Colombia Church Records

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For information about records for non-Christian religions in Colombia, go to the Religious Records page.

Online Resources and Websites[edit | edit source]

Historical Background[edit | edit source]

The National Administrative Department of Statistics (DANE) does not collect religious statistics, and accurate reports are difficult to obtain. However, based on various studies and a survey, about 90% of the population adheres to Christianity, the majority of which (70.9%–79%) are Roman Catholic, while a significant minority (16.7%) adhere to Protestantism (primarily Evangelicalism). 1.8% of Colombians adhere to Jehovah's Witnesses and Seventh-day Adventism. and less than 1% adhere to other religions, such as Mormonism [Church of Jesus Christ of Latter-day Saints], Orthodox Catholic Church, and several others. While Colombia remains a mostly Roman Catholic country by baptism numbers, the 1991 Colombian constitution guarantees freedom of religion and all religious faiths and churches are equally free before the law. [1][2]

Information Recorded in the Records[edit | edit source]

Different denominations, different time periods, and practices of different record keepers will effect how much information can be found in the records. This outline will show the types of details which might be found (best case scenario):

Baptisms[edit | edit source]

In Catholic and Anglican records, children were usually baptized a few days after birth, and therefore, the baptism record proves date of birth. Other religions, such as Baptists, baptized at other points in the member's life. Baptism registers might give:

  • baptism date
  • the infant's name
  • parents' names
  • father's occupation
  • status of legitimacy
  • occasionally, names of grandparents
  • names of witnesses or godparents, who may be relatives
  • birth date and place
  • the family's place of residence
  • death information, as an added note or signified by a cross

Marriages[edit | edit source]

Marriage registers can give:

  • the marriage date
  • the names of the bride and groom
  • indicate whether the bride and groom were single or widowed
  • their ages
  • birth dates and places for the bride and groom
  • their residences
  • their occupations
  • birthplaces of the bride and groom
  • parents' names (after 1800)
  • the names of previous spouses and their death dates
  • names of witnesses, who might be relatives.

Burials[edit | edit source]

Burial registers may give:

  • the name of the deceased
  • the date and place of death or burial
  • the deceased's age
  • place of residence
  • cause of death
  • the names of survivors, especially a widow or widower
  • deceased's birth date and place
  • parents' names, or at least the father's name

How to Find Records[edit | edit source]

Digital Copies of Church Records in the FamilySearch Catalog[edit | edit source]

Watch for digitized copies of church records to be added to the collection of the FamilySearch Library. Some records might have viewing restrictions, and can only be viewed at a Family History Center near you, and/or by members of supporting organizations. To find records:

a. Click on the records of Colombia.
b. Click on Places within Colombia and a list of towns will appear.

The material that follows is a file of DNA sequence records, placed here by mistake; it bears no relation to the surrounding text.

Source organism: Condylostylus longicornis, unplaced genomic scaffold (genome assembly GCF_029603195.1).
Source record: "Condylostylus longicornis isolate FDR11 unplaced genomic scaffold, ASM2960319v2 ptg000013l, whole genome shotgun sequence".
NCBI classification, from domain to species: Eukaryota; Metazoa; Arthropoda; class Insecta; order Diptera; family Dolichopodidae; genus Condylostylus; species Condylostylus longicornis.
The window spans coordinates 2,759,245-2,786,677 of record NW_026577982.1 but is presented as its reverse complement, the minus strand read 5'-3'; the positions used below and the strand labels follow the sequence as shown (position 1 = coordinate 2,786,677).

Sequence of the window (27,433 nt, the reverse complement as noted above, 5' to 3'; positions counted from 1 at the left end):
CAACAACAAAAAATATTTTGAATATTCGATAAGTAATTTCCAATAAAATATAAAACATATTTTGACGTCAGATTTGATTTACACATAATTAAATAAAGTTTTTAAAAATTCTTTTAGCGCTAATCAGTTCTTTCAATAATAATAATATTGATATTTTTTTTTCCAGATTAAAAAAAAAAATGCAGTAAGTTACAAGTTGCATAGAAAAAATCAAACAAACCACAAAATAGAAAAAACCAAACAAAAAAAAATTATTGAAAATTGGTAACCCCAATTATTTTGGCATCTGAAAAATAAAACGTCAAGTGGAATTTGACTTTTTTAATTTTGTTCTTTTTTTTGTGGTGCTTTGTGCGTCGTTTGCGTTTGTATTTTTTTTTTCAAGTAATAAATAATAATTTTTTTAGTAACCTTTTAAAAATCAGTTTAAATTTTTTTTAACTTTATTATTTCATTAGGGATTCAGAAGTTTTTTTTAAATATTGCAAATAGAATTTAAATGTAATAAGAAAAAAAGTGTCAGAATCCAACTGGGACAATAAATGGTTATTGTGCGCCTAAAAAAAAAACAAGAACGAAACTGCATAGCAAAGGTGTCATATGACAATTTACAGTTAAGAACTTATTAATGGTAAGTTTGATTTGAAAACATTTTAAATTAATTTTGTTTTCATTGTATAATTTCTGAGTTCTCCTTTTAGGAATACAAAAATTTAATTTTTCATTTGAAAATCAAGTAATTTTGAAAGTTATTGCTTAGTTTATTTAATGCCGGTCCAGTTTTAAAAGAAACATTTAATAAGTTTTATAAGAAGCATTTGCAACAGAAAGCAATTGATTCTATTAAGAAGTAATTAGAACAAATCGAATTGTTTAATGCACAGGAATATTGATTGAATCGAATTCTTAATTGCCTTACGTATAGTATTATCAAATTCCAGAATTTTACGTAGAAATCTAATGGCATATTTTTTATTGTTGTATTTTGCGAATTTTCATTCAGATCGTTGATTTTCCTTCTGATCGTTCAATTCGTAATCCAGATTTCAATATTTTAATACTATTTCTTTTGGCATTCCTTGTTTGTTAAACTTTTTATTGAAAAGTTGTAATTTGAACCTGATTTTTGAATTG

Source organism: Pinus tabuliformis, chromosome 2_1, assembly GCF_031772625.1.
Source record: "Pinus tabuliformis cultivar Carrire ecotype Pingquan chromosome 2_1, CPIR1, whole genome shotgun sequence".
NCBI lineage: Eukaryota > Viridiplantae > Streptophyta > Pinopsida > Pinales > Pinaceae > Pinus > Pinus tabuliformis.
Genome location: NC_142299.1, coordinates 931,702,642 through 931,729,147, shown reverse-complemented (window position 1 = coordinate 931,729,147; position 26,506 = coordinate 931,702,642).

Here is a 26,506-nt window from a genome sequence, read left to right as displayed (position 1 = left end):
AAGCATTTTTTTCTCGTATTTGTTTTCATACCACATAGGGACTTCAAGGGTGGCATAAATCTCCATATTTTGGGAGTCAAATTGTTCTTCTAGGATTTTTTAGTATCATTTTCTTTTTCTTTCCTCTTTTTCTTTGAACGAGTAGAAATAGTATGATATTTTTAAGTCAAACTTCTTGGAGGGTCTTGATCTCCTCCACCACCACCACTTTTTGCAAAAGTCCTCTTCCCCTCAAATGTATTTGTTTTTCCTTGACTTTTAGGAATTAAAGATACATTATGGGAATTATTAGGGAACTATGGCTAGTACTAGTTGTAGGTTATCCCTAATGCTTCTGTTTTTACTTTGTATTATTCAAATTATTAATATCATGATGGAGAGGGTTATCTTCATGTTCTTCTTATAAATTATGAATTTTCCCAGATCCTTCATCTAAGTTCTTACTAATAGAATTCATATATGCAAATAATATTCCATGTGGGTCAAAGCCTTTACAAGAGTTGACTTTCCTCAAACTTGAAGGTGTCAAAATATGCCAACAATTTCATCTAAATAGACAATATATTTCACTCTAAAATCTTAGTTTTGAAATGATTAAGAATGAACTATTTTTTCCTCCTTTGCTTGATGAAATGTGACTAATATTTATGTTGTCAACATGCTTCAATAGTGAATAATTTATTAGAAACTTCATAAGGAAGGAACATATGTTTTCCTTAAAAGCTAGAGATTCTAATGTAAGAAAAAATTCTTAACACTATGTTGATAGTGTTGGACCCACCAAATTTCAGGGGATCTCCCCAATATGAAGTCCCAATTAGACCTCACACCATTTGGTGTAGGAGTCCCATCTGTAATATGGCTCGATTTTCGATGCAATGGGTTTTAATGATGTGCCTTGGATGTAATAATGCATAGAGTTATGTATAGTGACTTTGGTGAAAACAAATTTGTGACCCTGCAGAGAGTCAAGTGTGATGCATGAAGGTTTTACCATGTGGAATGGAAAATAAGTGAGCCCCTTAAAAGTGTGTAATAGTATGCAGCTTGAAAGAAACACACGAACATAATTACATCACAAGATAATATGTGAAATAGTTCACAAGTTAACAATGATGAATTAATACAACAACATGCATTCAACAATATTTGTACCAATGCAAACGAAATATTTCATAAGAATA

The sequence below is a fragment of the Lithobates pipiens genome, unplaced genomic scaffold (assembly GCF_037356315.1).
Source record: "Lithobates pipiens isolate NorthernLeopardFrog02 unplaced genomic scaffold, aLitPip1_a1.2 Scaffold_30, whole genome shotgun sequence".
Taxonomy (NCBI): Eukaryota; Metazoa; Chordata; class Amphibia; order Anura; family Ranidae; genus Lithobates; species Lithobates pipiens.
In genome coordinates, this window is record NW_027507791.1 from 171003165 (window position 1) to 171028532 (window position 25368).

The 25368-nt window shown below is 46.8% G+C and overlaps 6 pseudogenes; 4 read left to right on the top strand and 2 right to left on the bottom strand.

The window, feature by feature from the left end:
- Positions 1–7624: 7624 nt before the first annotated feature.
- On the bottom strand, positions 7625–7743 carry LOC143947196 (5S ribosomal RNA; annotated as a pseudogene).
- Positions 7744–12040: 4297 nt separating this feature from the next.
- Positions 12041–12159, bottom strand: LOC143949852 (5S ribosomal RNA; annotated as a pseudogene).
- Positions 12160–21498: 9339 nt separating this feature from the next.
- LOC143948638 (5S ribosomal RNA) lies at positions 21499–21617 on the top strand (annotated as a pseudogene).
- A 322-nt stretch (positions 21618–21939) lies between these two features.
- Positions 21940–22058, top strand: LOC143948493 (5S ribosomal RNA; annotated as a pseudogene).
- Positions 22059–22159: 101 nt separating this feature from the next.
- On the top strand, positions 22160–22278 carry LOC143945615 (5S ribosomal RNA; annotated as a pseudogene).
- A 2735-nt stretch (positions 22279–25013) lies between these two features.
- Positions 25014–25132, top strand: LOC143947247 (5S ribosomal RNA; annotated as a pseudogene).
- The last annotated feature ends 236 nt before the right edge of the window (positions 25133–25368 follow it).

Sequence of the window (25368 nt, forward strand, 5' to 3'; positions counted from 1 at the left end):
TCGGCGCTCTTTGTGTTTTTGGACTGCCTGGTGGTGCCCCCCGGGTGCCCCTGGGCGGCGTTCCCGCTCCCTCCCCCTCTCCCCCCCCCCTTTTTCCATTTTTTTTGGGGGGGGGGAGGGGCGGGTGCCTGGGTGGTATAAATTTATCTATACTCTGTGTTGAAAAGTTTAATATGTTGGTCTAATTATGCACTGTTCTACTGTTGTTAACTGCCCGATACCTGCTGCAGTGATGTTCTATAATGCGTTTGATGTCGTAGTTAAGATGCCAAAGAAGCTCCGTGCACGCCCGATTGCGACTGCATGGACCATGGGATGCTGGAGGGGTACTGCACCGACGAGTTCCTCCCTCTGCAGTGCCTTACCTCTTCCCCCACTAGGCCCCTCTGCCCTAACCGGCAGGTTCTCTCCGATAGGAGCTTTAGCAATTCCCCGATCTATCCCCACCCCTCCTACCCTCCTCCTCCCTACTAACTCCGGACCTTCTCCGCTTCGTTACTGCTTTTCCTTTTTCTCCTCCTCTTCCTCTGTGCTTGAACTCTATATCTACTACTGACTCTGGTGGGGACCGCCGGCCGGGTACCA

c. Click on your town if it appears, or the location which you believe was the parish which served your town or village.
d. Click on the "Church records" topic. Click on the blue links to specific record titles.
e. Some combination of these icons will appear at the far right of the listing for the record. FHL icons.png. The magnifying glass indicates that the record is indexed. Clicking on the magnifying glass will take you to the index. Clicking on the camera will take you to an online digital copy of the records.

Writing for Records[edit | edit source]

You will probably need to write to or email the national archives, the diocese, or local parish priests to find records. See the Spanish Letter Writing Guide for help with composing letters.

Catholic Church Records[edit | edit source]

Writing to a Local Parish[edit | edit source]

Earlier records can be held at the diocese, with more recent records still kept in the local parish. To locate the mailing address or e-mail address for a diocese or local parish, consult:

Historical Background[edit | edit source]

Catholicism was introduced to the country 1508. Two dioceses were organized in 1534. The Church grow significantly by the mid-17th century. Throughout Latin America, the Church was subject to Spain and served its purposes throughout the colonial period and part of the nineteenth century. It was responsible for founding and directing schools for educating native elites (San Bartolome, El Rosario and the University of St. Thomas), creating and sustaining hospitals, help from the colonial bureaucracy and generally, as an instrument of control and social cohesion. With the Constitution of Colombia of 1991 the Colombian State was no longer Catholic. Equality and religious freedom were recognized.

The church is organized into 13 ecclesiastical provinces, subdivided into 13 archdioceses and 52 dioceses, and a Maronite apostolic exarchate. Over 120 religious orders, institutes, and lay organizations run hundreds of primary and secondary schools, hospitals, clinics, orphanages, colleges, and 8 universities across the country. [3]

The Church of Jesus Christ of Latter-day Saints Records[edit | edit source]

Online Records[edit | edit source]

Online information is available to current members, for deceased members and immediate family members who are still living. Sign in to FamilySearch and then select Family Tree in the drop-down menu.

Historical Background[edit | edit source]

The first 45 members in Colombia were mostly North Americans who met in congregations in Cali and Bogotá. In May 1966, the first missionaries arrived. Five years later, 27 congregations were established in 10 cities.